Many patients treat themselves with oral antioxidants and other alternative therapies during chemotherapy, frequently without advising their conventional health care provider. No definitive studies have demonstrated the long-term effects of combining chemotherapeutic agents and oral antioxidants in humans. However, there is sufficient understanding of the mechanisms of action of both chemotherapeutic agents and antioxidants to predict the obvious interactions and to suggest where caution should be exercised with respect to both clinical decisions and study interpretation. This article will describe these potential interactions and areas of concern, based on the available data. It will also suggest several potential courses of action that clinicians may take when patients indicate that they are taking or plan to use alternative therapies.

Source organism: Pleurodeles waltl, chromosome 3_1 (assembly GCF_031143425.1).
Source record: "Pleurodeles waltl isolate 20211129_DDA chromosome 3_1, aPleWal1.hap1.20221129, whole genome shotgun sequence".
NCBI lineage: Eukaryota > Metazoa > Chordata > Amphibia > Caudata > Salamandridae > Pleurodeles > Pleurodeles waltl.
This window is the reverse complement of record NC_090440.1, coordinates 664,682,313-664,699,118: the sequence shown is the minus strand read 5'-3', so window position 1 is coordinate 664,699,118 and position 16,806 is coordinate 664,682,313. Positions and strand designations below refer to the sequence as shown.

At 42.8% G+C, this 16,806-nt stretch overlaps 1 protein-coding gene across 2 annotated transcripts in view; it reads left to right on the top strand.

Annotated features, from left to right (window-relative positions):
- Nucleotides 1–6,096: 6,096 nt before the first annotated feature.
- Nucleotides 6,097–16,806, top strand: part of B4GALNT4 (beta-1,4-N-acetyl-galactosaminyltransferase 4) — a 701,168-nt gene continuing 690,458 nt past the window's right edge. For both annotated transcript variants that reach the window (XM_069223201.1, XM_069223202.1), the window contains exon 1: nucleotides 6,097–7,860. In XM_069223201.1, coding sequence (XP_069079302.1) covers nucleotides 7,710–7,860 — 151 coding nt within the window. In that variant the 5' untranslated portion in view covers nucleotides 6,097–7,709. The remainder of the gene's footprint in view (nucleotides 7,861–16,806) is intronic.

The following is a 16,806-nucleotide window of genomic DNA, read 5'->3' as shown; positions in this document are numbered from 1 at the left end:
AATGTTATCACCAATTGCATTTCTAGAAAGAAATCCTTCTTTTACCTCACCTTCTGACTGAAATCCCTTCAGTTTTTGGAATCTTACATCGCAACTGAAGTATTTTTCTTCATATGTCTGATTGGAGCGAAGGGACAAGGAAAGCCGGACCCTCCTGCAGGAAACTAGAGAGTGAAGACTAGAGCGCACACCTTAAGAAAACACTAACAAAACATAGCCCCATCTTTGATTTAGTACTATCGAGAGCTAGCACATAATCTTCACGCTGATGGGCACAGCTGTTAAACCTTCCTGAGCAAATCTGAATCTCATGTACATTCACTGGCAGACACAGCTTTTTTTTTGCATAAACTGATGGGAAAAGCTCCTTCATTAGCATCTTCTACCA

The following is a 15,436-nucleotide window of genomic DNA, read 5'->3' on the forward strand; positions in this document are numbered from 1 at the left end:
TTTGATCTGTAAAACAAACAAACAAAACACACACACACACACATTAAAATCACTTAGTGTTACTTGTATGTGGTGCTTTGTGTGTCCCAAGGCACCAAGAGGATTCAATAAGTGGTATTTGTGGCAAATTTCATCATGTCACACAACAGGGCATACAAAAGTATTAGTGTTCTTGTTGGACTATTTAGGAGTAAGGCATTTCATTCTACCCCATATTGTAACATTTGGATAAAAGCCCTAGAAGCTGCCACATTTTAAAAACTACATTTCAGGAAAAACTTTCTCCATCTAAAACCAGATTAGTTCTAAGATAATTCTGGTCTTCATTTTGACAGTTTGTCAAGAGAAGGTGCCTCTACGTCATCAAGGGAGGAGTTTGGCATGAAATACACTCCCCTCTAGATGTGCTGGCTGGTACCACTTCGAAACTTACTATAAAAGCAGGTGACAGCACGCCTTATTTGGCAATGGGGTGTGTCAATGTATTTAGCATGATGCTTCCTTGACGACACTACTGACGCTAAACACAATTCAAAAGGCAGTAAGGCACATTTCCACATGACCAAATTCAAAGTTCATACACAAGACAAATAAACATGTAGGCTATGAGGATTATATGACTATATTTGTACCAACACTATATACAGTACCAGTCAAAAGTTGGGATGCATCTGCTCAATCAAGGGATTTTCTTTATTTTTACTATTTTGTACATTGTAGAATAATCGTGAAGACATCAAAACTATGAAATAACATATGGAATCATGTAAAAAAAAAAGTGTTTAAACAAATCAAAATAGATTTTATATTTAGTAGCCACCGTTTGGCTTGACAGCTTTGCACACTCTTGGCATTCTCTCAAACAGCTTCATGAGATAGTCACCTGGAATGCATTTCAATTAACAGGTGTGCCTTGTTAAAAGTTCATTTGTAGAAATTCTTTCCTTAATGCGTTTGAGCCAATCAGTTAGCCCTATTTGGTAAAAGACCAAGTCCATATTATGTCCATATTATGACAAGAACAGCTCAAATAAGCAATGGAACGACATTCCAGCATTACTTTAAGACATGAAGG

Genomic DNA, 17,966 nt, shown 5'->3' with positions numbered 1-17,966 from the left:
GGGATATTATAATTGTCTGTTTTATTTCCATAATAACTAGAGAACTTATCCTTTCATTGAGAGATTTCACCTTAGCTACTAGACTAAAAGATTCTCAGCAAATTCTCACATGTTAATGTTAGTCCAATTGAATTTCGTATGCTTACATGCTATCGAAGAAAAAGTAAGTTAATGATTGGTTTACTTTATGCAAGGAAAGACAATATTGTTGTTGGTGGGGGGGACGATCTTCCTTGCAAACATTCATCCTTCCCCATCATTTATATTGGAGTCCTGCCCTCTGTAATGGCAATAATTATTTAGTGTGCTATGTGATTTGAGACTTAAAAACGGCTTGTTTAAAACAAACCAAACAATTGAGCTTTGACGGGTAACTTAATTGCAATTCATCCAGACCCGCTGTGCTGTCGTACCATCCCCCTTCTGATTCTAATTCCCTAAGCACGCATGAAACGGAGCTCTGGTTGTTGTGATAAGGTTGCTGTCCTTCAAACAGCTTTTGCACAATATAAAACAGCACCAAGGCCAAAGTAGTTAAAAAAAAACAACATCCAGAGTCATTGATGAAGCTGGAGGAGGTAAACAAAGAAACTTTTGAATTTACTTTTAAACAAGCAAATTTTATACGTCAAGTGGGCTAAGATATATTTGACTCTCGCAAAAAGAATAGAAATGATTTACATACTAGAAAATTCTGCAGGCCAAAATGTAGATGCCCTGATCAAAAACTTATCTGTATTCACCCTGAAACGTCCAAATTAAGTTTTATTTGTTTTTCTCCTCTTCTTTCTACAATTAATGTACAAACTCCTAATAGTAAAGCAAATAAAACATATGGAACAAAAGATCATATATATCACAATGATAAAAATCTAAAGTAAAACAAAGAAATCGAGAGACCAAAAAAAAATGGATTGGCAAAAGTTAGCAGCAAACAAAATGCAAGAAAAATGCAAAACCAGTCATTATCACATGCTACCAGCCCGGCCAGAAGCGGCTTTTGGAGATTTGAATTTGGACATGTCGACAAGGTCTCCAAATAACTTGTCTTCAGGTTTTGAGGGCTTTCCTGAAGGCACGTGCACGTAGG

|Original language||English (US)|
|Number of pages||6|
|State||Published - Jul 1 1999|
ASJC Scopus subject areas
- Cancer Research